Purpose. Extensive literature shows that Pax-6 is critical for lens development and that Pax-6 mutations can result in aniridia in humans. In addition, it has been reported that truncated Pax-6 molecules can act as dominant-negative repressors of wild-type Pax-6 activity in cultured cells. This study was designed to determine whether Pax-6 molecules without either the activation domain (A.D) or the homeodomain (HD) and the AD can function as dominant-negative repressors in vivo and alter the phenotype of the lens. Methods. Transgenic mice were created harboring the αA-crystallin promoter linked to a cDNA encoding either a truncated Pax-6 without the C terminus (paired domain [PD] + homeodomain) or Pax-6 consisting of only the PD. The phenotype of the resultant animals was investigated by light and electron microscopy as well as atomic absorption spectroscopy. Results. TWO lines of PD + HD mice and three lines of PD mice were generated, all of which exhibit posterior nuclear and/or cortical cataracts of variable severity. The lenses from mice transgenic for either Pax-6 truncation are smaller and more hydrated than normal. Morphologically, the mice expressing the PD + HD of Pax-6 have swollen lens fibers with attenuated ball-and-socket junctions. In contrast, the lenses from mice overexpressing the PD of Pax-6 have posterior nuclear cataracts composed of cell debris, whereas the remaining fiber cells appear generally normal. Conclusions. The presence of truncated Pax-6 protein in the lens is sufficient to induce cataract in a wild-type genetic background. The simplest explanation for this phenomenon is a dominant- negative effect; however, a number of other possible mechanisms are presented.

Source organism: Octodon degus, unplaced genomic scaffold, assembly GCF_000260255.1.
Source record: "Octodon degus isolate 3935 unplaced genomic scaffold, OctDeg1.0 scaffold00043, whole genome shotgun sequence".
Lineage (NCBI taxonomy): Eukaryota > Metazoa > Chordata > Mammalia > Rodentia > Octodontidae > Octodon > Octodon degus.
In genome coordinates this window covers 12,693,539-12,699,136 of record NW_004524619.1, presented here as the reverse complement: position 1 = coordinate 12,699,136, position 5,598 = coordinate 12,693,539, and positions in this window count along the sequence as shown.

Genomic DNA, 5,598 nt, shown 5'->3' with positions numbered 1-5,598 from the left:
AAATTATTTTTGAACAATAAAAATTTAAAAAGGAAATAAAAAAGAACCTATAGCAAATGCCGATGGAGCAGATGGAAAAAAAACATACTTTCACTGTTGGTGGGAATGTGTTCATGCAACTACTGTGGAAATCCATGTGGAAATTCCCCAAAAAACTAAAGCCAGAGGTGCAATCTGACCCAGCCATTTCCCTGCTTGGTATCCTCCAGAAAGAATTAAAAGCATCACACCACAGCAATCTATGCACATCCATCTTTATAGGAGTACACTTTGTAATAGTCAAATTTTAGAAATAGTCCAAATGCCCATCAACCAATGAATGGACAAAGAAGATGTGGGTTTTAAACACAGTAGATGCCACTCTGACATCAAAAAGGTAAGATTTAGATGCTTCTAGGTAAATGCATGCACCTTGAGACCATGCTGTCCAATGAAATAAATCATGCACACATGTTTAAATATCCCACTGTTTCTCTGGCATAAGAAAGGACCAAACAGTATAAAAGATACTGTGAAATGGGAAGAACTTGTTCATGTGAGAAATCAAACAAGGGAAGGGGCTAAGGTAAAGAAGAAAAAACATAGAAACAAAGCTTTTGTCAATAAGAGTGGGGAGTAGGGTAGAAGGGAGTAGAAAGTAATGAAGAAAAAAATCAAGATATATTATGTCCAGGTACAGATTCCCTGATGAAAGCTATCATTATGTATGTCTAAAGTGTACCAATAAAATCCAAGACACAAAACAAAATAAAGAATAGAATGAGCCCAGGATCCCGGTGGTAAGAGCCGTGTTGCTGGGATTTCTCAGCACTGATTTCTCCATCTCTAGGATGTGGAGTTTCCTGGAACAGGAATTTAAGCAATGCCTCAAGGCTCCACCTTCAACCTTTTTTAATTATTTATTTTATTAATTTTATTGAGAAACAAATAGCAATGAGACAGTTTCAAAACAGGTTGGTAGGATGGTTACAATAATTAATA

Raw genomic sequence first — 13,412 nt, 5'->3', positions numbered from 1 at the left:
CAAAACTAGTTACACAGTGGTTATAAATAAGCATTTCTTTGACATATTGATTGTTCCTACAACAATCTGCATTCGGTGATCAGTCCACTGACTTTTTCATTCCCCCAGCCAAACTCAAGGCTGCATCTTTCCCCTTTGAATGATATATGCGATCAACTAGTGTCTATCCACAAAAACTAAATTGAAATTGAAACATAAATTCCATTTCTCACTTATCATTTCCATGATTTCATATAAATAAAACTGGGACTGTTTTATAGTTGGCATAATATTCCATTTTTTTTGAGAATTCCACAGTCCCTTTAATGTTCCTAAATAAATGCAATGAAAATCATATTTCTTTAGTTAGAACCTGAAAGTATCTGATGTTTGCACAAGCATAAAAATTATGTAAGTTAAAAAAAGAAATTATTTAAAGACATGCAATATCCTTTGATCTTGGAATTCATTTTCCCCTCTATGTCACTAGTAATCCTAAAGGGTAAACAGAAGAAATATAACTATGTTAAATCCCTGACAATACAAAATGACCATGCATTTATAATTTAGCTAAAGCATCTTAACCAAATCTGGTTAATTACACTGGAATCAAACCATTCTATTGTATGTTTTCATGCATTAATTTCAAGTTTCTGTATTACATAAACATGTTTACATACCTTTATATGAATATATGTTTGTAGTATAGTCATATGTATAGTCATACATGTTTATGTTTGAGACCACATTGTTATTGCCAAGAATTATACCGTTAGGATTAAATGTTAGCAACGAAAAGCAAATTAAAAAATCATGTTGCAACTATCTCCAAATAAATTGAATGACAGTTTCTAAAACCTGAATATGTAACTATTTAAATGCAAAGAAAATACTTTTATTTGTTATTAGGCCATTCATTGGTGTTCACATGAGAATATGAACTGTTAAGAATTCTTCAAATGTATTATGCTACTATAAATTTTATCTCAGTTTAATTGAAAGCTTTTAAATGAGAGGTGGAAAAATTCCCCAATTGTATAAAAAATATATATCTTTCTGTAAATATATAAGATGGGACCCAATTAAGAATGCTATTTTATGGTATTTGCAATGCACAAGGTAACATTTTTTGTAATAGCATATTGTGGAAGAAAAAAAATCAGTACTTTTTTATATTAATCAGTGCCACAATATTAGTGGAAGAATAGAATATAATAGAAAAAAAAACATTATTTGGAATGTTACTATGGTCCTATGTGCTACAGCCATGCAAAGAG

|Original language||English (US)|
|Number of pages||10|
|Journal||Investigative Ophthalmology and Visual Science|
|State||Published - 2000|
ASJC Scopus subject areas
- Sensory Systems
- Cellular and Molecular Neuroscience